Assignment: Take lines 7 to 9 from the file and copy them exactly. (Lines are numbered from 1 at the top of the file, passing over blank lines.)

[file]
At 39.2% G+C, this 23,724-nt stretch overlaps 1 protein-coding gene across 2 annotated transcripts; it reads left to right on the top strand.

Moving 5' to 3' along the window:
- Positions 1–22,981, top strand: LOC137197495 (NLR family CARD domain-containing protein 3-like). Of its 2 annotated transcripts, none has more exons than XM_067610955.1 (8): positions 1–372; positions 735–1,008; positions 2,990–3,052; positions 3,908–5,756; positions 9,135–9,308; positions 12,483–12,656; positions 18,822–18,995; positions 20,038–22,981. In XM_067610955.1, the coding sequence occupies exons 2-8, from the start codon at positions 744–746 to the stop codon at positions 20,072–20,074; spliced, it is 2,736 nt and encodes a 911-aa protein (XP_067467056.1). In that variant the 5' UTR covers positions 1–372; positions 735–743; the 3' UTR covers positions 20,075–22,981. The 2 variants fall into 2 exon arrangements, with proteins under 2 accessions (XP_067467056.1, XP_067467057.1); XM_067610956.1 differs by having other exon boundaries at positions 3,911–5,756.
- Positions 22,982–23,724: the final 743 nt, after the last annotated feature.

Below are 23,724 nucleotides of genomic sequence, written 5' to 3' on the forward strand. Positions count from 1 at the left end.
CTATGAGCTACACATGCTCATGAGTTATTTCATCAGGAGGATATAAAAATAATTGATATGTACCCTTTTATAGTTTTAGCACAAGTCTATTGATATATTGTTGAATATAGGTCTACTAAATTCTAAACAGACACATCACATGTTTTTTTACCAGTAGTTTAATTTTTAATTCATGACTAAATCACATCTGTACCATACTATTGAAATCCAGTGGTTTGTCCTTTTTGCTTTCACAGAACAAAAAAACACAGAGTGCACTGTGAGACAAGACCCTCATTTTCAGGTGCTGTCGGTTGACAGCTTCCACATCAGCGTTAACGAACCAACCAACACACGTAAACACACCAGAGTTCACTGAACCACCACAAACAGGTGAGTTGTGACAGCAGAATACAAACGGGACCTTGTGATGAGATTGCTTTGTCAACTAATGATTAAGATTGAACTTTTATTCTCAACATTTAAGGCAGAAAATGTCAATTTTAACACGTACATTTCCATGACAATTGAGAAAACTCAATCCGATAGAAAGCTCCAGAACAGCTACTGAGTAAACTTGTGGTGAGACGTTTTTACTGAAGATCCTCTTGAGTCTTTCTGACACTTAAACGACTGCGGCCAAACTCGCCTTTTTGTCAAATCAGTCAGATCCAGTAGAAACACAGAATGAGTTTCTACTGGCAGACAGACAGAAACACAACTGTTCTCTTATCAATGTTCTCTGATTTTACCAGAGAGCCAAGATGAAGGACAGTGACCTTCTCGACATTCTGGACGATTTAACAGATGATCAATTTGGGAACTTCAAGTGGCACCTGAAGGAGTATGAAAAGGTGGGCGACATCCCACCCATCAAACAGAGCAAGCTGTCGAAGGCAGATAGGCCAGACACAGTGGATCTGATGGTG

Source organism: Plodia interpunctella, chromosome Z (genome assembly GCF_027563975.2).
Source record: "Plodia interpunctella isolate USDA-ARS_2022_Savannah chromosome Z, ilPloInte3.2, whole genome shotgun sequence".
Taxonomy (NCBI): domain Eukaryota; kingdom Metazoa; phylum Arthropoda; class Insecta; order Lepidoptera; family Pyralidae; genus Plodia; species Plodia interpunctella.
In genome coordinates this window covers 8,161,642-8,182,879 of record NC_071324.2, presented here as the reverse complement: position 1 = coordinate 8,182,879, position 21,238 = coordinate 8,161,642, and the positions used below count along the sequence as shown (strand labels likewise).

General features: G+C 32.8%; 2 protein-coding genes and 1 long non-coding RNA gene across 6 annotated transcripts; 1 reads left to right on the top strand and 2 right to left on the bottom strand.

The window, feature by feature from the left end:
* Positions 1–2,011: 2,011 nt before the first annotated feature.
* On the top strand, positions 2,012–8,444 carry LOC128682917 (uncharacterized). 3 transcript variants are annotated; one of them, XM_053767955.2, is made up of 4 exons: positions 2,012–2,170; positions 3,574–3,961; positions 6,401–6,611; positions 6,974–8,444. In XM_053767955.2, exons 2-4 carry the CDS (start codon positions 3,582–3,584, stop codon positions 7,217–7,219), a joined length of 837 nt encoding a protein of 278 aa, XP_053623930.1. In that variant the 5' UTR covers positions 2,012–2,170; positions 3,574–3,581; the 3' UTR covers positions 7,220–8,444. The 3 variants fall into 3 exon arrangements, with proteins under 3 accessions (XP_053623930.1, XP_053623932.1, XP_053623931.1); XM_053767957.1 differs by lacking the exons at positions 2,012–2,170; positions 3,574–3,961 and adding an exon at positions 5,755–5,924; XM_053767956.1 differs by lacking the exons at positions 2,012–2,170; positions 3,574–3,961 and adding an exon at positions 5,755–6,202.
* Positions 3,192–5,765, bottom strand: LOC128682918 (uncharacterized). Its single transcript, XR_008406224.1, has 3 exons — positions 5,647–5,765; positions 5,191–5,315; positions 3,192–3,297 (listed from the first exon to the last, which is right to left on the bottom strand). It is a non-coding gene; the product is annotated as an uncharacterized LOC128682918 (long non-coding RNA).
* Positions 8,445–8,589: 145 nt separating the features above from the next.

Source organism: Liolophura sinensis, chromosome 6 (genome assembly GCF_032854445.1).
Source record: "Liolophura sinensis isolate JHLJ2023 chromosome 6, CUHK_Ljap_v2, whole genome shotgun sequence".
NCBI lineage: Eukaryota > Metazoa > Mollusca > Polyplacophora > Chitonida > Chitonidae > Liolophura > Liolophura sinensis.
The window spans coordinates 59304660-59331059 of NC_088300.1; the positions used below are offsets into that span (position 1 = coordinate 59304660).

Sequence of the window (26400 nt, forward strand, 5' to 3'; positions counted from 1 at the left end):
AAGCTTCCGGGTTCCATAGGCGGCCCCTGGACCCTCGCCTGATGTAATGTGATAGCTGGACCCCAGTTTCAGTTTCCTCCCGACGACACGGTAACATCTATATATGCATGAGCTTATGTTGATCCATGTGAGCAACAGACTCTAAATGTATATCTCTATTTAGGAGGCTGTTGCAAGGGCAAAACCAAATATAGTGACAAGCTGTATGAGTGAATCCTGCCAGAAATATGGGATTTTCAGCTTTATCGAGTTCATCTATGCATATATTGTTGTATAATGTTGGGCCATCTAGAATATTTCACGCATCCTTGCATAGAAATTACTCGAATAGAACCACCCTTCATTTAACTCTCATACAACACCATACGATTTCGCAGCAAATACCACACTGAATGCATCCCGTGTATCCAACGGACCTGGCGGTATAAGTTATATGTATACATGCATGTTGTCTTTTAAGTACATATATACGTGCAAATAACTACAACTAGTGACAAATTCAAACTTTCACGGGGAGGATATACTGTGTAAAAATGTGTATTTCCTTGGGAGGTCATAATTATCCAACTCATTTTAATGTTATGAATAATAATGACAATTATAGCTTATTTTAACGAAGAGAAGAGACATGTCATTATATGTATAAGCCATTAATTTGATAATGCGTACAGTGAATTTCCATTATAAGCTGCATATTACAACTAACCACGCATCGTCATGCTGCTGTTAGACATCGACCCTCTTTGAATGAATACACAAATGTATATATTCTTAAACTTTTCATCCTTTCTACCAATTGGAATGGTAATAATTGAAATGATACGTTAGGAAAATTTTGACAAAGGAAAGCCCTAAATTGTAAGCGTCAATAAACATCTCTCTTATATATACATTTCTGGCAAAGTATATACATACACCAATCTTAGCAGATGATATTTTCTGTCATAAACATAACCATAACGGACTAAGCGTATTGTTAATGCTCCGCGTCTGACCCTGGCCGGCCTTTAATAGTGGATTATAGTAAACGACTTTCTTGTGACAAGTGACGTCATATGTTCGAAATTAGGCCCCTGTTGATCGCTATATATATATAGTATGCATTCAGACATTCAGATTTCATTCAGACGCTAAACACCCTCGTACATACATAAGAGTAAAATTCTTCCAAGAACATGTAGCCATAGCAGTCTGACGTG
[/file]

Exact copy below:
Source organism: Plodia interpunctella, chromosome Z (genome assembly GCF_027563975.2).
Source record: "Plodia interpunctella isolate USDA-ARS_2022_Savannah chromosome Z, ilPloInte3.2, whole genome shotgun sequence".
Taxonomy (NCBI): domain Eukaryota; kingdom Metazoa; phylum Arthropoda; class Insecta; order Lepidoptera; family Pyralidae; genus Plodia; species Plodia interpunctella.